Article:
Golden Ages, Golden Ales
There’s a lot to be said for a railway outing, not least the opportunities it affords for “research” without the constraints imposed by other modes of transport. Ours began with a ring at the modern church of St Mary, Peterborough, followed by a brisk walk (too brisk for some) to the terminus of the Nene Valley Railway. Fortunately, the guard, a most obliging fellow in the old rural railway tradition, was persuaded to wait for the stragglers and then the train set off, pulled by a little maroon “saddle tank” rather incongruously wearing a “Thomas the Tank Engine” face.
Ten minutes later we embarked at Ferry Meadows and strolled the mile or so up to Orton Waterville, an interesting four - ropes fall in the order 1,4,2,3 and the tuning approximates to a ring of five minus the fourth. One could not help but notice and be saddened by the unusually large number of (recent) children’s graves near the tower. The Windmill next door had several well-kept ales; Bateman’s XB and Adnams’ Broadside were both excellent.
From Ferry Meadows the train crosses the river, passing close to St Kynburga’s, Castor. The station has long gone but I dare say if we had told the guard we had to ring there he would have obliged with a temporary halt. At Wansford there is a refuelling stop, not long enough to ring, as the church is over a mile away, but long enough to admire the NVR’s collection of Eastern European locos (plus the real, blue Thomas). The journey continues through the haunted Wansford tunnel to Yarwell Junction, where the engine changes ends for the return trip. There is another ring of four nearby but no station (nor has there ever been, if my 1947 rail atlas is anything to go by).
For those of us past a certain age, trundling through the countryside at a leisurely 15 mph, with that evocative blend of smoke and steam tinged with hot oil billowing past the window, inevitably calls to mind the golden age of rail travel. (I still wonder how Jimmy Saville, as the voice of British Rail, had the gall to claim that “this is the age of the train” barely a decade after Beeching’s “reforms” had closed half the national network.) And there were bottles of Black Sheep in the buffet car but nobody told me until we were about to get off.
Woodston church is not far from Peterborough NVR station and the ringing chamber is cosy to say the least. Being behind schedule, we had to pass by the Palmerston, a fine looking Bateman’s house, and hurried to ring on the majestic eight at St John’s before retiring to Oakham’s Brewery Tap, conveniently situated close to the mainline station. There were numerous guest ales, but I deemed it appropriate to stick with the excellent house brew, JHB, which caused me to ponder as things are wont to do.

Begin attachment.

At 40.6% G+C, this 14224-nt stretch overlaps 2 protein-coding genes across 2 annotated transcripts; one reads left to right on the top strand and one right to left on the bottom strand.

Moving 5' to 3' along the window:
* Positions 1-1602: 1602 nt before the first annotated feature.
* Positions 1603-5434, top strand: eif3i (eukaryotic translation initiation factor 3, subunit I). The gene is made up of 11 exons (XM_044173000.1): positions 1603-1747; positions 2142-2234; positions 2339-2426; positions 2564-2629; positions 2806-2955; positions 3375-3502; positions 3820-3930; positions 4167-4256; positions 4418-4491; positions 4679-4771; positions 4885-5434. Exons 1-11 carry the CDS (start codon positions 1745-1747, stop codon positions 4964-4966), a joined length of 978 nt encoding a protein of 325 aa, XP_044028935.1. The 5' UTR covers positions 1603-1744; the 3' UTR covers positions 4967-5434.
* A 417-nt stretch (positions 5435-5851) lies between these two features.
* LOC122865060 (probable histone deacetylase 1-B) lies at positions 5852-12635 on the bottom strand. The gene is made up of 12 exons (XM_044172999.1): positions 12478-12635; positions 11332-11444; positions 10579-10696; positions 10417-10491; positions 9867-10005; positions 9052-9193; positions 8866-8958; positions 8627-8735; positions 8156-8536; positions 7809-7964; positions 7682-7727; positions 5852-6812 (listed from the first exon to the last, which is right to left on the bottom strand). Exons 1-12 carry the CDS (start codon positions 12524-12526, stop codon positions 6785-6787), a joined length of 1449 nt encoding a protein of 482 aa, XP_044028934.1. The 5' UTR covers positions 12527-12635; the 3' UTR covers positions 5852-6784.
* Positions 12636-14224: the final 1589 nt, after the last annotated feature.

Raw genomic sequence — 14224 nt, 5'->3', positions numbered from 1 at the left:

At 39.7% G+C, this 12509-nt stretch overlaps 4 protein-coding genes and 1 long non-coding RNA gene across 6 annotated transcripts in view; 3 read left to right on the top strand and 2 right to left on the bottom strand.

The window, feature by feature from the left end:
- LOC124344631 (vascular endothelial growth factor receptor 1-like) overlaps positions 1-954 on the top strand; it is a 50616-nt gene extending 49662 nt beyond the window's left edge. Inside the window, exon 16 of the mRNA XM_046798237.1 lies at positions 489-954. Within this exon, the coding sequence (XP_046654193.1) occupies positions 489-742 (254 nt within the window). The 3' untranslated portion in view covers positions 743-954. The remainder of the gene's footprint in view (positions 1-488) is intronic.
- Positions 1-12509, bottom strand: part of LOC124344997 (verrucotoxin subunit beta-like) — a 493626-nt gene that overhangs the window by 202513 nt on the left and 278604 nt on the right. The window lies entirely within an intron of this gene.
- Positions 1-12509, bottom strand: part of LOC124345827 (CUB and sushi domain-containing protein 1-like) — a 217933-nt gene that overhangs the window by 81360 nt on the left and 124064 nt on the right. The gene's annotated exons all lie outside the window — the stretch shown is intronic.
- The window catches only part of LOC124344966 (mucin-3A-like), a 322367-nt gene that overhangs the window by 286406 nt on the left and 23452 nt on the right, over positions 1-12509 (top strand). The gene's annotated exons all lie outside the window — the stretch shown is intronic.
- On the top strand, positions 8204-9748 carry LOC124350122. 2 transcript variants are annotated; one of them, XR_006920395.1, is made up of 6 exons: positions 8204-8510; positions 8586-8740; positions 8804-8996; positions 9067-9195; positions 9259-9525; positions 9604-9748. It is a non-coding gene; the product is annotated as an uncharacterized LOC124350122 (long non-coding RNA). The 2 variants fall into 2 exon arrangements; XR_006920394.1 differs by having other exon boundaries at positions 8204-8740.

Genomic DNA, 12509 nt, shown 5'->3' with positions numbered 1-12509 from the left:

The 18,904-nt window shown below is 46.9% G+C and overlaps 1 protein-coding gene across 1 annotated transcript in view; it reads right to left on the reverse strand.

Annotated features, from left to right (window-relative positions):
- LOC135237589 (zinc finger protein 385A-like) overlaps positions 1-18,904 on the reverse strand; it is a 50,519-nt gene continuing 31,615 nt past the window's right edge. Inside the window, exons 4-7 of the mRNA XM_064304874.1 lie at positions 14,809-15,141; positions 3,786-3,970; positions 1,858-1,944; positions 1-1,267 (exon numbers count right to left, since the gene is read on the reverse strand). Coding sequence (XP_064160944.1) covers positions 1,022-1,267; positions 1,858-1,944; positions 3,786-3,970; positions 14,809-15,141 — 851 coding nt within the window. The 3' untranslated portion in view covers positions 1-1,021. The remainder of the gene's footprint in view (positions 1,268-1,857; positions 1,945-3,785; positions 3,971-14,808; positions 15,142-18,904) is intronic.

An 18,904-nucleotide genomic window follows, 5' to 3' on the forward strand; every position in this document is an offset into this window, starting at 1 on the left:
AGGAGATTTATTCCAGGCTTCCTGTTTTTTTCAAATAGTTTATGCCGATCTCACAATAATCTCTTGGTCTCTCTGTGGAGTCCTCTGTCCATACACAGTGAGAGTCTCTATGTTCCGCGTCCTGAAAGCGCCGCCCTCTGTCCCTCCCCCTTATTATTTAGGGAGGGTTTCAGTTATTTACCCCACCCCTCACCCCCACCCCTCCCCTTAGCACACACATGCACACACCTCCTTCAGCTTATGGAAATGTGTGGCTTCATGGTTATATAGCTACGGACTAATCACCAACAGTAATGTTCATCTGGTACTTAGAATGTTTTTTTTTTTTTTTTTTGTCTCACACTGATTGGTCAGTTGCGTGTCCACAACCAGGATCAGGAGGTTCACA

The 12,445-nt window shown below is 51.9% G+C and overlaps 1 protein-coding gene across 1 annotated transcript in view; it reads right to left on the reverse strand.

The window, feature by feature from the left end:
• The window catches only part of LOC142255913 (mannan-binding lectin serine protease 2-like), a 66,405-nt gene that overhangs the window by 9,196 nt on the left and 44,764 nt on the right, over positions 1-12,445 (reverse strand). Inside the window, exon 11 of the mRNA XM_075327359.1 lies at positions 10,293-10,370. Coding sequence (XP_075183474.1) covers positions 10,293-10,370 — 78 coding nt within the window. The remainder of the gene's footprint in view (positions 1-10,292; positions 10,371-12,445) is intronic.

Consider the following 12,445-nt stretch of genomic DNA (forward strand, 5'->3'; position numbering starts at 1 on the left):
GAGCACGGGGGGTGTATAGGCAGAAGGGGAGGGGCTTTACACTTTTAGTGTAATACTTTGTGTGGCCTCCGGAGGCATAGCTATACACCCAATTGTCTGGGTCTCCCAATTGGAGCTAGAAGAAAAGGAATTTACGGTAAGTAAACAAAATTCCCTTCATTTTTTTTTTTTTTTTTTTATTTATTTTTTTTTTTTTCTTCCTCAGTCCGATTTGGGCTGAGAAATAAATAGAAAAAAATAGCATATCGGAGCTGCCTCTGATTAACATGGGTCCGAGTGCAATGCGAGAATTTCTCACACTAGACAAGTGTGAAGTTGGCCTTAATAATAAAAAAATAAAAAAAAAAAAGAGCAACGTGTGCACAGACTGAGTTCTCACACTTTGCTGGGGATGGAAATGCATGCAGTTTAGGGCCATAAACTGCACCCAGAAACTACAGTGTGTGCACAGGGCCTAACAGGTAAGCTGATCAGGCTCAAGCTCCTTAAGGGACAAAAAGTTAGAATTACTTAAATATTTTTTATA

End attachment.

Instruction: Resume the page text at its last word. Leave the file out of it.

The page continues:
The theme of my pondering was the proliferation of light, golden bitters nowadays (JHB is one such). I have remarked before that Hopback Summer Lightning started the trend for a completely new style of ale (golden coloured, strong, hoppy), but now it seems that all sorts of bitters are getting lighter in colour even though the other characteristics remain unchanged. What is the reason?
An obvious explanation is that brewers are trying to appeal to the younger generation by making ales look more like lager. But stouts and porters are as black as they always were. Then again, the choice of the average younger beer drinker if it’s not lager is usually Guinness (at a ridiculously low temperature), nothing in between. So maybe gold and black are considered attractive colours whereas shades of brown aren’t? I’m not sure I’d go along with that; there can be few sights more heart warming than light shining gently through a glass of chestnut or copper coloured ale – it’s on a par with a magnificent sunset. But we’re talking subtlety and depth here, qualities not normally associated with lager drinkers or marketing men.
Even Young’s have jumped on the bandwagon with their latest seasonal offering, Golden Zest. It’s about the strength of Special (4.7%) and quite hoppy with a hint of citrus. I had a few the other night in place of my customary Ordinary and it went down a treat.
Mind you, I was in sore need of medication, and it was on the house – once they discovered that the chap who had crawled out from beneath the wreckage of a stolen Volvo just round the corner a few hours earlier was me. Perhaps I should make it clear at this juncture that: a) I was the innocent pedestrian, not the driver; b) I was perfectly sober at the time; and c) although the car came to rest after colliding with me, it had hit a large cast iron bollard first. Fortunately, although badly grazed and bruised, I was found to have sustained no serious injury, but seldom has a pint been more welcome!
Reproduced by kind permission of The Ringing World.
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